Now if I want to use active object way of doing same, How can I implement same using FreeAct.

MiroSpeaker
Score: 0 | 1 week ago | no reply

In the presentation I was trying to describe a general active object-based approach to such situations. In your case, it would mean that you encapsulate the SPI inside one "SPIBroker" AO. Then all other AOs will post events (with event parameters holding the data to send) to the "SPIBroker". The "SPIBroker" will then also receive the data over SPI, package them into events and post the events to other interested AOs. That way you will realize the "share-nothing" principle. I hope this makes sense...

MiroSpeaker
Score: 0 | 2 weeks ago | no reply

Please join me for a live Q&A session on Zoom tomorrow (Friday 5/22 at 9:AM Eastern):
Time: May 22, 2020 09:00 AM Eastern Time (US and Canada)
Join Zoom Meeting
https://us04web.zoom.us/j/3244153051?pwd=MjRtbWVEczZtbG5uWWV4Ujl5K3lSZz09
Meeting ID: 324 415 3051
Password: 3ZBCrg

TK
Score: 1 | 2 weeks ago | 1 reply

You mentioned a hybrid architecture where you would use AOs and blocking RTOS threads together. Such as when you moved the button press to an AO, but left the blinking led as a blocking thread. Why would you want to use a hybrid in a practical application? AO doesn't seem to have any significant disadvantages that would lead to choosing a hybrid.

MiroSpeaker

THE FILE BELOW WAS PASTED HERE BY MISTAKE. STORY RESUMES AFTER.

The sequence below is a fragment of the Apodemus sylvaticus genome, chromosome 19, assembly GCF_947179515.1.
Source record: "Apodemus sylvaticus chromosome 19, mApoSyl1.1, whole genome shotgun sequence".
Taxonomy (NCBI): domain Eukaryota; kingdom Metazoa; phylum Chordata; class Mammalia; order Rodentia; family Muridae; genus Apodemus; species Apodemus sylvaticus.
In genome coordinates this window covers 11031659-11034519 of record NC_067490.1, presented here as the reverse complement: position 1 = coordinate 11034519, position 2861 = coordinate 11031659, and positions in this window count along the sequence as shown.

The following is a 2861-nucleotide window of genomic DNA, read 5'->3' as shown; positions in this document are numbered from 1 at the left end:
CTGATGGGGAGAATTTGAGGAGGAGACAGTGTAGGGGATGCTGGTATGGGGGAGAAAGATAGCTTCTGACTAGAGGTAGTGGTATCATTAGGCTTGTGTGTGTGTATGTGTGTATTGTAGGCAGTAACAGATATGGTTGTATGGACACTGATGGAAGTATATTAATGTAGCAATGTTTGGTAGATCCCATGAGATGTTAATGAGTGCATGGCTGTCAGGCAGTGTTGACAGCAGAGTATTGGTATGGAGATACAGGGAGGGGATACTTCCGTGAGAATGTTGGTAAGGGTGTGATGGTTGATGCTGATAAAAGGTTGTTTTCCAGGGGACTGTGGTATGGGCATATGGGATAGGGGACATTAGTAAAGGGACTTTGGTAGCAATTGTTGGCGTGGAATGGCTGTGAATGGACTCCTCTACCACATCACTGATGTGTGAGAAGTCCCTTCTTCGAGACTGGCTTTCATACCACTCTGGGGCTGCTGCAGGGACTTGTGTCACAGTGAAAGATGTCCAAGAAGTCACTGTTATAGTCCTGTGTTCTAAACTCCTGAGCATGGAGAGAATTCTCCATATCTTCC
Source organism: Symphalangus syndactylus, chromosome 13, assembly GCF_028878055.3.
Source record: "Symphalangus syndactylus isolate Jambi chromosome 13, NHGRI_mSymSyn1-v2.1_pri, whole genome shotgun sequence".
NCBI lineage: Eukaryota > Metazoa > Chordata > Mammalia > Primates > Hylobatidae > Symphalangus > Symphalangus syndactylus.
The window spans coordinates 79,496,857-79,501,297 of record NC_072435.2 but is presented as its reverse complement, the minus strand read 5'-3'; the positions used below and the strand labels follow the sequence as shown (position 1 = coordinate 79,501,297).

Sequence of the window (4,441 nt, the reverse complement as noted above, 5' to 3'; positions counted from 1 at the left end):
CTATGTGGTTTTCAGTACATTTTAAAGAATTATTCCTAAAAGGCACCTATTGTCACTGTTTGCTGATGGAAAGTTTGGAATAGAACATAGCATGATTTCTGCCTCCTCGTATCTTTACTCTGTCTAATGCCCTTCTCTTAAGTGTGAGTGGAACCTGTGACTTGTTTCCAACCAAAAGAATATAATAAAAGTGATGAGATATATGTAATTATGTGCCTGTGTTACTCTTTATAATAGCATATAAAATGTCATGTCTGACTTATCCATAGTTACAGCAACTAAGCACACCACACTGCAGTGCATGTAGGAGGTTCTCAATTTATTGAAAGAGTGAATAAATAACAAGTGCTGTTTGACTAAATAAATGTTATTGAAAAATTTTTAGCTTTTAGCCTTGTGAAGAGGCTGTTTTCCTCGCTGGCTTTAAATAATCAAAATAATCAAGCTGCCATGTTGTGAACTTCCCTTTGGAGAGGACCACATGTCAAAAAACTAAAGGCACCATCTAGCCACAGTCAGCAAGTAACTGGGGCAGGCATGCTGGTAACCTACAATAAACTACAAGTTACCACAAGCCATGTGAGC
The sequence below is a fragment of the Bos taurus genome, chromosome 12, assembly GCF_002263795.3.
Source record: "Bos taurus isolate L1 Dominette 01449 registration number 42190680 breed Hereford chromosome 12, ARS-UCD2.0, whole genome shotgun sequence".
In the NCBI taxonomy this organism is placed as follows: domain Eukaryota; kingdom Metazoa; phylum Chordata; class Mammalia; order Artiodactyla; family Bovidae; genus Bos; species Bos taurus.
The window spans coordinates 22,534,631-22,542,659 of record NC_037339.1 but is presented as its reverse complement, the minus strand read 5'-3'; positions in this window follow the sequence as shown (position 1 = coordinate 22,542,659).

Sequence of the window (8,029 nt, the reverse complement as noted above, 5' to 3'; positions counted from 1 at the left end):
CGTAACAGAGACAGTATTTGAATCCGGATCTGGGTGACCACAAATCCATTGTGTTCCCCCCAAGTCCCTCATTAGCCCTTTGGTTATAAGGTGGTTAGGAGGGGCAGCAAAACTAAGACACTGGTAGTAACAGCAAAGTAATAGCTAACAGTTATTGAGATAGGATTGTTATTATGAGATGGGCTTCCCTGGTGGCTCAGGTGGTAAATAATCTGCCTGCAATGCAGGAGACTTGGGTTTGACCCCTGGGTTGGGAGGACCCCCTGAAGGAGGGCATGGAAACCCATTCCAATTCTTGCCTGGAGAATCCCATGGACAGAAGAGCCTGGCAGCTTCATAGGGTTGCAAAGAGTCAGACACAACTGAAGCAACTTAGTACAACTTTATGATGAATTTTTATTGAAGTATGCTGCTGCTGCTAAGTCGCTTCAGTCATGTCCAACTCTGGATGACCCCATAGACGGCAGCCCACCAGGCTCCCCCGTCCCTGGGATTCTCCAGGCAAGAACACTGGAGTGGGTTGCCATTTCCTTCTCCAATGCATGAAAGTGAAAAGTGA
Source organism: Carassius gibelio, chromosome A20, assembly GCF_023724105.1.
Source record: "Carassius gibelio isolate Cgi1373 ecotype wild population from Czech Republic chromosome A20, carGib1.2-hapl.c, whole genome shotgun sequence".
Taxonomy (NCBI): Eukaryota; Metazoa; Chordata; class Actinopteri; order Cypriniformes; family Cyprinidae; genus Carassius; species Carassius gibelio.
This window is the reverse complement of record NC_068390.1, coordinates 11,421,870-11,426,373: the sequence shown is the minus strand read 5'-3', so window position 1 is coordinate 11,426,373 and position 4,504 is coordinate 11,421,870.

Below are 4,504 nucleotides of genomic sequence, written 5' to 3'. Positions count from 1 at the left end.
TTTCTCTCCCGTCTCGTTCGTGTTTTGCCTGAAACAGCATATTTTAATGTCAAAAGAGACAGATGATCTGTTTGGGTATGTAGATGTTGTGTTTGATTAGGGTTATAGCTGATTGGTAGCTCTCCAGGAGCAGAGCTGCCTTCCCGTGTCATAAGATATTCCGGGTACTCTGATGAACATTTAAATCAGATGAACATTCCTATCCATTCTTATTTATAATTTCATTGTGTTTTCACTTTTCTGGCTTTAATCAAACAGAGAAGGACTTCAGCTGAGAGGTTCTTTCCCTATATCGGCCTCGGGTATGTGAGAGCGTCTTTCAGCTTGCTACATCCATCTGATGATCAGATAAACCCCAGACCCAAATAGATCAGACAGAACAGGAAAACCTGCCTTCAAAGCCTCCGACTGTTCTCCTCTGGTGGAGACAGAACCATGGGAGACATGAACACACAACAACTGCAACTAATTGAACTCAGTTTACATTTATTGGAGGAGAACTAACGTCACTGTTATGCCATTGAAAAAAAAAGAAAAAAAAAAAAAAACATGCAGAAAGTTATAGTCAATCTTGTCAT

Score: 1 | 2 weeks ago | no reply

Hybrid architecture is necessary for gradual transition from sequential to event-driven paradigm. Also, most existing middleware, such as communication stacks (TCP/IP, USB, CAN), are written with the blocking paradigm, so they need a blocking thread context. The hybrid architecture allows you to use all such software, while your application can be build with active objects.

One thing that was not emphasized enough in the presentation is that any mixing of sequential and event-driven paradigms must occur between threads. You can have one whole thread programmed sequentially, while other threads run event-loops of active objects. But you should never mix the two paradigms within the same thread.

MiroSpeaker
Score: 1 | 2 weeks ago | no reply

The "FreeAct" active object "framework" has been released to GitHub, if anyone wishes to play with it. It contains the working examples for the EFM32 board as well as the TivaC LaunchPad board. The code is licensed under the MIT open source license (the same as FreeRTOS.) Enjoy.

HardRealTime